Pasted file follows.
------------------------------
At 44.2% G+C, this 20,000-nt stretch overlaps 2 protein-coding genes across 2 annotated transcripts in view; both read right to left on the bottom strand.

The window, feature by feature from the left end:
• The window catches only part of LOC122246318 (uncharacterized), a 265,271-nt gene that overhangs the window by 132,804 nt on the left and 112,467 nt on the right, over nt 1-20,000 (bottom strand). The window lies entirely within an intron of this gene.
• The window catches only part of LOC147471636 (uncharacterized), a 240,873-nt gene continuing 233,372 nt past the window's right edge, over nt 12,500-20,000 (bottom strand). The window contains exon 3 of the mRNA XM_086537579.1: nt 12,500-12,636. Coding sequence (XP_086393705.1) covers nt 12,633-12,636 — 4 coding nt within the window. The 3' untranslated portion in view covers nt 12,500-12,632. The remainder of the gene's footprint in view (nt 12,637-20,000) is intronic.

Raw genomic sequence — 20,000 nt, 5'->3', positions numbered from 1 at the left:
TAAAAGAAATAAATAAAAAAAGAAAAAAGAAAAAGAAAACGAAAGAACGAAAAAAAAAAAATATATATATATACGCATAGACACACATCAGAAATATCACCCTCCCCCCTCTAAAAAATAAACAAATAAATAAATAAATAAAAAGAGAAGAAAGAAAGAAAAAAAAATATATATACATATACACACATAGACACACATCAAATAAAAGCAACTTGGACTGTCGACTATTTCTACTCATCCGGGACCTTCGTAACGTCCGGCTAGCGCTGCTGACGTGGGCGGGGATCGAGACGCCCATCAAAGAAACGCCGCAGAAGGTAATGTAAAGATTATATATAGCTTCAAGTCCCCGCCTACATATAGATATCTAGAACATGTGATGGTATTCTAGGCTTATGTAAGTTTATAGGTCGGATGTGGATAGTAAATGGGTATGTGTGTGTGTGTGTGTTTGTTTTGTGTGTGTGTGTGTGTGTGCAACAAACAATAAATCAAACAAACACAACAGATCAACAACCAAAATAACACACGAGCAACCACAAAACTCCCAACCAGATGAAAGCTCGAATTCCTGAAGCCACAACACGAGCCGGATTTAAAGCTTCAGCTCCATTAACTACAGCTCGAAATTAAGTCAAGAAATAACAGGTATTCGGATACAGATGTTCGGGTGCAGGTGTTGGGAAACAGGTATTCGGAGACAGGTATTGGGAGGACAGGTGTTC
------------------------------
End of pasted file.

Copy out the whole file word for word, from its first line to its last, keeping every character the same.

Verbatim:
At 44.2% G+C, this 20,000-nt stretch overlaps 2 protein-coding genes across 2 annotated transcripts in view; both read right to left on the bottom strand.

The window, feature by feature from the left end:
• The window catches only part of LOC122246318 (uncharacterized), a 265,271-nt gene that overhangs the window by 132,804 nt on the left and 112,467 nt on the right, over nt 1-20,000 (bottom strand). The window lies entirely within an intron of this gene.
• The window catches only part of LOC147471636 (uncharacterized), a 240,873-nt gene continuing 233,372 nt past the window's right edge, over nt 12,500-20,000 (bottom strand). The window contains exon 3 of the mRNA XM_086537579.1: nt 12,500-12,636. Coding sequence (XP_086393705.1) covers nt 12,633-12,636 — 4 coding nt within the window. The 3' untranslated portion in view covers nt 12,500-12,632. The remainder of the gene's footprint in view (nt 12,637-20,000) is intronic.

Raw genomic sequence — 20,000 nt, 5'->3', positions numbered from 1 at the left:
TAAAAGAAATAAATAAAAAAAGAAAAAAGAAAAAGAAAACGAAAGAACGAAAAAAAAAAAATATATATATATACGCATAGACACACATCAGAAATATCACCCTCCCCCCTCTAAAAAATAAACAAATAAATAAATAAATAAAAAGAGAAGAAAGAAAGAAAAAAAAATATATATACATATACACACATAGACACACATCAAATAAAAGCAACTTGGACTGTCGACTATTTCTACTCATCCGGGACCTTCGTAACGTCCGGCTAGCGCTGCTGACGTGGGCGGGGATCGAGACGCCCATCAAAGAAACGCCGCAGAAGGTAATGTAAAGATTATATATAGCTTCAAGTCCCCGCCTACATATAGATATCTAGAACATGTGATGGTATTCTAGGCTTATGTAAGTTTATAGGTCGGATGTGGATAGTAAATGGGTATGTGTGTGTGTGTGTGTTTGTTTTGTGTGTGTGTGTGTGTGTGCAACAAACAATAAATCAAACAAACACAACAGATCAACAACCAAAATAACACACGAGCAACCACAAAACTCCCAACCAGATGAAAGCTCGAATTCCTGAAGCCACAACACGAGCCGGATTTAAAGCTTCAGCTCCATTAACTACAGCTCGAAATTAAGTCAAGAAATAACAGGTATTCGGATACAGATGTTCGGGTGCAGGTGTTGGGAAACAGGTATTCGGAGACAGGTATTGGGAGGACAGGTGTTC